Woman’s new book de­tails her tale of courage

24 Hours Vancouver - - NEWS - BRAD HUNTER

An­gel Re­sendiz was a mon­strous ma­raud­ing se­rial killer from cen­tral cast­ing.

Criss-cross­ing Amer­ica on freight trains, wher­ever Re­sendiz went, blood­shed and tears had a first-class ticket.

Lonely rai­l­yards from Texas to Ken­tucky were his de­mented hunt­ing ground.

And by the time he got the nee­dle on June 27, 2006, at the Huntsville Unit — the end of the line for the worst of the worst in the Lone Star State — he had mur­dered at least 15 peo­ple.

He shanked, blud­geoned and used rocks to com­mit his vile deeds. Some­times he raped. One woman sur­vived to tell the tale.

Holly Dunn — a univer­sity stu­dent at the time — has writ­ten a new book, Sole Sur­vivor, de­tail­ing her hor­rific or­deal at the hands of Re­sendiz.

I in­ter­viewed Holly for a Bri­tish news­pa­per about 10 years ago. She was tough, funny and very sweet.

In the sum­mer of 1997, she had a new beau, Chris Maier.

The two Ken­tucky univer­sity stu­dents had only been dat­ing a few months but were “in­sep­a­ra­ble.”

The duo had been at a dull party and de­cided to go for a walk along some rail­way tracks in Lex­ing­ton.

“We saw a scruffy-look­ing man stand­ing on the tracks, he asked in a heavy Span­ish ac­cent, ‘Have you got some money?,’ ” she told me, adding that when they said ‘No,’ the man freaked.

He was Re­sendiz.

The Mex­i­can-born ma­niac tied the two up.

“Chris yelled at him, ‘Please don’t hurt my girl­friend,’ ” Dunn said. “Then in­stinct took over ... shak­ing vi­o­lently, I picked at the belt around my hands. Amaz­ingly, I un­tied it.” 39-year-old

But as she tried to help her boyfriend, Re­sendiz caught them and bashed the 21-yearold’s head in with a rock.

“Chris fell to the ground mak­ing a hor­ri­ble gur­gling sound. Blood was pour­ing from his head,” Dunn said.

The ter­ri­fied co-ed had lit­tle time to think about her mor­tally wounded boyfriend: she feared Re­sendiz would kill her next.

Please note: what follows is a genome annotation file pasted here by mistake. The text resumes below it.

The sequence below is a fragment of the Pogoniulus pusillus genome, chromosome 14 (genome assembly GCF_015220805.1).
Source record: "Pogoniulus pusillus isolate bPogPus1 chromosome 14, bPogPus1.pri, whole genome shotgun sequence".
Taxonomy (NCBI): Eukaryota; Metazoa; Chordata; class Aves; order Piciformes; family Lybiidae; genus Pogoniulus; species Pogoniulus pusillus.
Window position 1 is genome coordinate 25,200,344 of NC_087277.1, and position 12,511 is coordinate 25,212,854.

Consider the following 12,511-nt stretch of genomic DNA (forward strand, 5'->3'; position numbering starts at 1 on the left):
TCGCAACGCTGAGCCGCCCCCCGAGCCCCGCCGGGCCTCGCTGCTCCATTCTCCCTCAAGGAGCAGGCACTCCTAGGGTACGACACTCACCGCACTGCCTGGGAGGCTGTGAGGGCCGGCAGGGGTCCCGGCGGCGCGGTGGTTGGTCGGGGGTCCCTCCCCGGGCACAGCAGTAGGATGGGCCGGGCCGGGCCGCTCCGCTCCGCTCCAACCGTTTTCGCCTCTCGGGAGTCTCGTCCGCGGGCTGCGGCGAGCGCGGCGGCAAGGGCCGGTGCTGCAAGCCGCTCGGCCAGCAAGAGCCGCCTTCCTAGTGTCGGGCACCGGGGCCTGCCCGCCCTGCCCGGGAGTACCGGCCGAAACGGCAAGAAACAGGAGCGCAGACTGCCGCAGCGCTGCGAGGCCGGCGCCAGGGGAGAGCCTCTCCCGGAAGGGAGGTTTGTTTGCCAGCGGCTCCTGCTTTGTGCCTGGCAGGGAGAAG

It was rape that was on the sin­is­ter killer’s mind.

“He said to me, ‘Never mind him, he’s gone se­niorita’ ... He was go­ing to rape me,” she told me, adding that she de­cided against fight­ing.

Af­ter Re­sendiz was done, he stabbed Dunn with a pick axe.

“Look how eas­ily I could kill you too,” he sneered.

Then he hit her over the head with a board and caught a freight out of town.

Woozy and in pain, Dunn stag­gered to a nearby house where she called the cops.

She had a bro­ken jaw, a smashed eye socket and a slew of gashes that cov­ered her face. Maier would not be so lucky. “It felt as though my heart was break­ing. I felt so guilty to be alive when Chris was gone,” she told me. “I just couldn’t save him.”

Dunn tried to put her life back to­gether but two years later the cops were at her door.

Re­sendiz had turned him­self in. Cops had him fin­gered in 14 homi­cides in the U.S. south­west. Would she tes­tify? “See­ing him again in per­son was prob­a­bly more ter­ri­fy­ing than the at­tack it­self, and when I had to point him out to the jury I fell apart com­pletely,” Dunn said, adding that she was sob­bing and shak­ing

Ver­dict? Re­sendiz was go­ing to the big adios.

He begged for for­give­ness and got not an iota.

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